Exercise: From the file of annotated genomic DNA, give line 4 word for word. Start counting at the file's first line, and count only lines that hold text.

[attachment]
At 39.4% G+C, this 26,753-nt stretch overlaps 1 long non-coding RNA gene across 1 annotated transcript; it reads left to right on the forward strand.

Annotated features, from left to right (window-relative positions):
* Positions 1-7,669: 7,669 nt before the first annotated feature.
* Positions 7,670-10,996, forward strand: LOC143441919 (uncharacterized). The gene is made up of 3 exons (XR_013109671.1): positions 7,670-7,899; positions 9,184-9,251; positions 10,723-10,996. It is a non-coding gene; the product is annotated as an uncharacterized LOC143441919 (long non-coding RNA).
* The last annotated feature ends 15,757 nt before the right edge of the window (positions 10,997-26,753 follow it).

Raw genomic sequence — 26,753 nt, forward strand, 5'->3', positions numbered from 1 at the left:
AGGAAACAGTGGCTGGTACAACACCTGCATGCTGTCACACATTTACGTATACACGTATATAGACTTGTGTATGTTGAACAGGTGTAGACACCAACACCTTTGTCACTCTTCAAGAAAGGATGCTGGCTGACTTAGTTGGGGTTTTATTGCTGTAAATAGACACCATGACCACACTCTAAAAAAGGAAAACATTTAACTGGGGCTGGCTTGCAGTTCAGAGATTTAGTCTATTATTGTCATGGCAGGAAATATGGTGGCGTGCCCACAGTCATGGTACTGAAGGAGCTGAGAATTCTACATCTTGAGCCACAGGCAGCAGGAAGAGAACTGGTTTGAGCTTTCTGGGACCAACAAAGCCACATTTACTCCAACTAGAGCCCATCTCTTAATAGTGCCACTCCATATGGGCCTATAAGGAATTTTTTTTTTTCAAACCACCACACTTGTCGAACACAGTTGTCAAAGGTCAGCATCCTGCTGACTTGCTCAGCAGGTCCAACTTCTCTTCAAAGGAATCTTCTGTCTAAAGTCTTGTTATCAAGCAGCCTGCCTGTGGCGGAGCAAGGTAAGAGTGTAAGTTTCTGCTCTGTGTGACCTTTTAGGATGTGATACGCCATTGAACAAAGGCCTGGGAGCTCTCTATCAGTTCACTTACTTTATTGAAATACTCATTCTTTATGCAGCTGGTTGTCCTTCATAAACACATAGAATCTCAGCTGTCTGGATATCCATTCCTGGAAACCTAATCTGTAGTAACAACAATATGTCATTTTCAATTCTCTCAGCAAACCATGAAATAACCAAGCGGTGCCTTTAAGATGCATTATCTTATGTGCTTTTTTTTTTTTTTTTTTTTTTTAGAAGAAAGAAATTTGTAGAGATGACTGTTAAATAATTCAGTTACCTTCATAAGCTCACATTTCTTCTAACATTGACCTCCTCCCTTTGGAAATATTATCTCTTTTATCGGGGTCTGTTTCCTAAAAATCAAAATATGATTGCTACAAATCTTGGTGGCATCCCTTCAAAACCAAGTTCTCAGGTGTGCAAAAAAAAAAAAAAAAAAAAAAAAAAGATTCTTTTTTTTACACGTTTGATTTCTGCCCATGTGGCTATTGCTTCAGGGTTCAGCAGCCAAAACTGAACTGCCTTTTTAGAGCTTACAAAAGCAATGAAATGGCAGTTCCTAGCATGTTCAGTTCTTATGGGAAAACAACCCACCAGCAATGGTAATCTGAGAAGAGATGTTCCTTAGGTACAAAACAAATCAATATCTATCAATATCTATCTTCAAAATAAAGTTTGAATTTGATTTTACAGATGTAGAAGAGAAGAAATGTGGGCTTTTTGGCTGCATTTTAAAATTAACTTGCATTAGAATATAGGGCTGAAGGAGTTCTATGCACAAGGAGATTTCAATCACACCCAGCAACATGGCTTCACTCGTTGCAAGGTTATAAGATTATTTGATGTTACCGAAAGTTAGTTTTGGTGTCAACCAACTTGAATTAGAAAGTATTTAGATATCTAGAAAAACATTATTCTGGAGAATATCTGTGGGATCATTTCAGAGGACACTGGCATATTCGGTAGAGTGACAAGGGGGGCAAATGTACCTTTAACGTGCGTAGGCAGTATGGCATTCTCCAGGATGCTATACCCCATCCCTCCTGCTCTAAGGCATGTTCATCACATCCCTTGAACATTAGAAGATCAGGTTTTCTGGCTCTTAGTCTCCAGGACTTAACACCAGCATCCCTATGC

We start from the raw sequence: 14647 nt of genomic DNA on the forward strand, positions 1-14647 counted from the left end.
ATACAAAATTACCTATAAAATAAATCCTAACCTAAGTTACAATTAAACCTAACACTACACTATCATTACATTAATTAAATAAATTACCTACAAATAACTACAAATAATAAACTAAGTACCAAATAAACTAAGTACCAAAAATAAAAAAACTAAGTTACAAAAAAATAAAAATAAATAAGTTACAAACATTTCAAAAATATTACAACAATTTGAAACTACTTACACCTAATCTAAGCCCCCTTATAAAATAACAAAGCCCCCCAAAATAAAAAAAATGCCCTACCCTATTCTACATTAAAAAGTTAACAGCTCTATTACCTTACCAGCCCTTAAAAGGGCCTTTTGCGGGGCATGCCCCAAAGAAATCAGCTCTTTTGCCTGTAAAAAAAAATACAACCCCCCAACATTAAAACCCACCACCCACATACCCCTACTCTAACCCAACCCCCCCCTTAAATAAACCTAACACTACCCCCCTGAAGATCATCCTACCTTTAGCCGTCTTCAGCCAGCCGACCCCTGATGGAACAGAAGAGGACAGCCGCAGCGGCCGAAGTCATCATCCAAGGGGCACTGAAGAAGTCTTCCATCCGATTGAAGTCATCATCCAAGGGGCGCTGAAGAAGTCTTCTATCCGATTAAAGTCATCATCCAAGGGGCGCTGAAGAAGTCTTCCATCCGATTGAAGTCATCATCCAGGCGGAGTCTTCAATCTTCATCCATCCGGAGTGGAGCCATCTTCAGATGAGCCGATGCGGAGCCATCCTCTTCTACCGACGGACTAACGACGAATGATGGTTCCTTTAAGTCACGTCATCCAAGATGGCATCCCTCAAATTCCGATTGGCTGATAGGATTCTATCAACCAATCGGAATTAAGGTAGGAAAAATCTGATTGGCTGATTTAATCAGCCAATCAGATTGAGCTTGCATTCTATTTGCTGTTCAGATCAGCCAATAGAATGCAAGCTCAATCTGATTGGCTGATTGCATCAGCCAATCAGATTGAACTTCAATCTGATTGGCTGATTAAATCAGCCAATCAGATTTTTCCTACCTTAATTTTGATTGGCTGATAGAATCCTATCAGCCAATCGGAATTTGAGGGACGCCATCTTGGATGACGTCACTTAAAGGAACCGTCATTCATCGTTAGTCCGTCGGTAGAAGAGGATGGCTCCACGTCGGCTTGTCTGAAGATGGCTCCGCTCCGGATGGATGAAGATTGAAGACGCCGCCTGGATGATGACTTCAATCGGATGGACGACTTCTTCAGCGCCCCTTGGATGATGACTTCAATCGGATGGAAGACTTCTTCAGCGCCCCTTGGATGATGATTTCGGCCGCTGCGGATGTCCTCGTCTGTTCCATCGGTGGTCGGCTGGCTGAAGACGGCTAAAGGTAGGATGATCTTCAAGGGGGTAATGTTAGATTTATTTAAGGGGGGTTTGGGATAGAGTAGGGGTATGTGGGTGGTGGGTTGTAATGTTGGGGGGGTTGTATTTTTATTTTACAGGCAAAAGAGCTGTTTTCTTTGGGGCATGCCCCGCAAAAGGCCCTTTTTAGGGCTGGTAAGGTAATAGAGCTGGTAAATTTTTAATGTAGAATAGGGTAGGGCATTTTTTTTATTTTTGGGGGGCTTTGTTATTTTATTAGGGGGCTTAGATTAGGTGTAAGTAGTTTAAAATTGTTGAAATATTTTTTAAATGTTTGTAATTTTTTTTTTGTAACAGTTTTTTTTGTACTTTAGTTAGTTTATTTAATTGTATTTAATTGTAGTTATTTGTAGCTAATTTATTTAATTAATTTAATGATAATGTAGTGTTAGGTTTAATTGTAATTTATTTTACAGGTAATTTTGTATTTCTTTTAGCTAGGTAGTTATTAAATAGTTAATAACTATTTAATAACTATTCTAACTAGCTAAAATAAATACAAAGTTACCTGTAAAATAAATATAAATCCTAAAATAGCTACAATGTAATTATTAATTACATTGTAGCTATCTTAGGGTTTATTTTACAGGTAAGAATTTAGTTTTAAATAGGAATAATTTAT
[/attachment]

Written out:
* Positions 7,670-10,996, forward strand: LOC143441919 (uncharacterized). The gene is made up of 3 exons (XR_013109671.1): positions 7,670-7,899; positions 9,184-9,251; positions 10,723-10,996. It is a non-coding gene; the product is annotated as an uncharacterized LOC143441919 (long non-coding RNA).